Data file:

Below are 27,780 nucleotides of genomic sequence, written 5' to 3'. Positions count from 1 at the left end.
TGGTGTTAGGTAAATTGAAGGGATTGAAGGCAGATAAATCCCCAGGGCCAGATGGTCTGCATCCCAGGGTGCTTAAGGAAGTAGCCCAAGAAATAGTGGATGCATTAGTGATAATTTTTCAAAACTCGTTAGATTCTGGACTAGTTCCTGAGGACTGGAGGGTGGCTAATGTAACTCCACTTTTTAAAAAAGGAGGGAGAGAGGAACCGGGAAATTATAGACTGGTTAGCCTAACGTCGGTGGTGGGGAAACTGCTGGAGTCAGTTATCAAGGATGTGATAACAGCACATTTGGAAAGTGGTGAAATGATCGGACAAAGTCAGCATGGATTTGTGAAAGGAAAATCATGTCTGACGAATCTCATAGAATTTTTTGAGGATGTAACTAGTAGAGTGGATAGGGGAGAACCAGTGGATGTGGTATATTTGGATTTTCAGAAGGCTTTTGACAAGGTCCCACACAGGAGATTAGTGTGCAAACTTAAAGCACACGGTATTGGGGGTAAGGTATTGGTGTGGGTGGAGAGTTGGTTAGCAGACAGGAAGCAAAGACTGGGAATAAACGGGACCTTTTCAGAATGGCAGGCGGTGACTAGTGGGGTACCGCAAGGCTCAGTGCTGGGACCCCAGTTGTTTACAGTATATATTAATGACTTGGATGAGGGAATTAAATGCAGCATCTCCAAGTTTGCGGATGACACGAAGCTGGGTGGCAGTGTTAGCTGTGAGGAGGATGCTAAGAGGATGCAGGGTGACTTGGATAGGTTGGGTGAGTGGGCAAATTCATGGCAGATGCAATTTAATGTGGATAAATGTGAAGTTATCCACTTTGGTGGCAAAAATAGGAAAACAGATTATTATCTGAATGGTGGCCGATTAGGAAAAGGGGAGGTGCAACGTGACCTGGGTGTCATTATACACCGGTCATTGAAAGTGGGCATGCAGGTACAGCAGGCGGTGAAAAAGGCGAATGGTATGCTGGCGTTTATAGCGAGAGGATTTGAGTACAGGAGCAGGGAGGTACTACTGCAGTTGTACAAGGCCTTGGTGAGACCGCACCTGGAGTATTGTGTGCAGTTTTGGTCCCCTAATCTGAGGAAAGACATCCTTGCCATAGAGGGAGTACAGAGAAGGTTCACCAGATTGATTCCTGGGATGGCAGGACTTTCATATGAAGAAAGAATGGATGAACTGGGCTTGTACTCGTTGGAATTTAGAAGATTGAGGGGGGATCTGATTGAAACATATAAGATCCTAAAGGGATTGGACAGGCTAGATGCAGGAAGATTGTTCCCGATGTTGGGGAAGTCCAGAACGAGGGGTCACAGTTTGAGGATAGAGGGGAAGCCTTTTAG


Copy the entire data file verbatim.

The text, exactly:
Below are 27,780 nucleotides of genomic sequence, written 5' to 3'. Positions count from 1 at the left end.
TGGTGTTAGGTAAATTGAAGGGATTGAAGGCAGATAAATCCCCAGGGCCAGATGGTCTGCATCCCAGGGTGCTTAAGGAAGTAGCCCAAGAAATAGTGGATGCATTAGTGATAATTTTTCAAAACTCGTTAGATTCTGGACTAGTTCCTGAGGACTGGAGGGTGGCTAATGTAACTCCACTTTTTAAAAAAGGAGGGAGAGAGGAACCGGGAAATTATAGACTGGTTAGCCTAACGTCGGTGGTGGGGAAACTGCTGGAGTCAGTTATCAAGGATGTGATAACAGCACATTTGGAAAGTGGTGAAATGATCGGACAAAGTCAGCATGGATTTGTGAAAGGAAAATCATGTCTGACGAATCTCATAGAATTTTTTGAGGATGTAACTAGTAGAGTGGATAGGGGAGAACCAGTGGATGTGGTATATTTGGATTTTCAGAAGGCTTTTGACAAGGTCCCACACAGGAGATTAGTGTGCAAACTTAAAGCACACGGTATTGGGGGTAAGGTATTGGTGTGGGTGGAGAGTTGGTTAGCAGACAGGAAGCAAAGACTGGGAATAAACGGGACCTTTTCAGAATGGCAGGCGGTGACTAGTGGGGTACCGCAAGGCTCAGTGCTGGGACCCCAGTTGTTTACAGTATATATTAATGACTTGGATGAGGGAATTAAATGCAGCATCTCCAAGTTTGCGGATGACACGAAGCTGGGTGGCAGTGTTAGCTGTGAGGAGGATGCTAAGAGGATGCAGGGTGACTTGGATAGGTTGGGTGAGTGGGCAAATTCATGGCAGATGCAATTTAATGTGGATAAATGTGAAGTTATCCACTTTGGTGGCAAAAATAGGAAAACAGATTATTATCTGAATGGTGGCCGATTAGGAAAAGGGGAGGTGCAACGTGACCTGGGTGTCATTATACACCGGTCATTGAAAGTGGGCATGCAGGTACAGCAGGCGGTGAAAAAGGCGAATGGTATGCTGGCGTTTATAGCGAGAGGATTTGAGTACAGGAGCAGGGAGGTACTACTGCAGTTGTACAAGGCCTTGGTGAGACCGCACCTGGAGTATTGTGTGCAGTTTTGGTCCCCTAATCTGAGGAAAGACATCCTTGCCATAGAGGGAGTACAGAGAAGGTTCACCAGATTGATTCCTGGGATGGCAGGACTTTCATATGAAGAAAGAATGGATGAACTGGGCTTGTACTCGTTGGAATTTAGAAGATTGAGGGGGGATCTGATTGAAACATATAAGATCCTAAAGGGATTGGACAGGCTAGATGCAGGAAGATTGTTCCCGATGTTGGGGAAGTCCAGAACGAGGGGTCACAGTTTGAGGATAGAGGGGAAGCCTTTTAG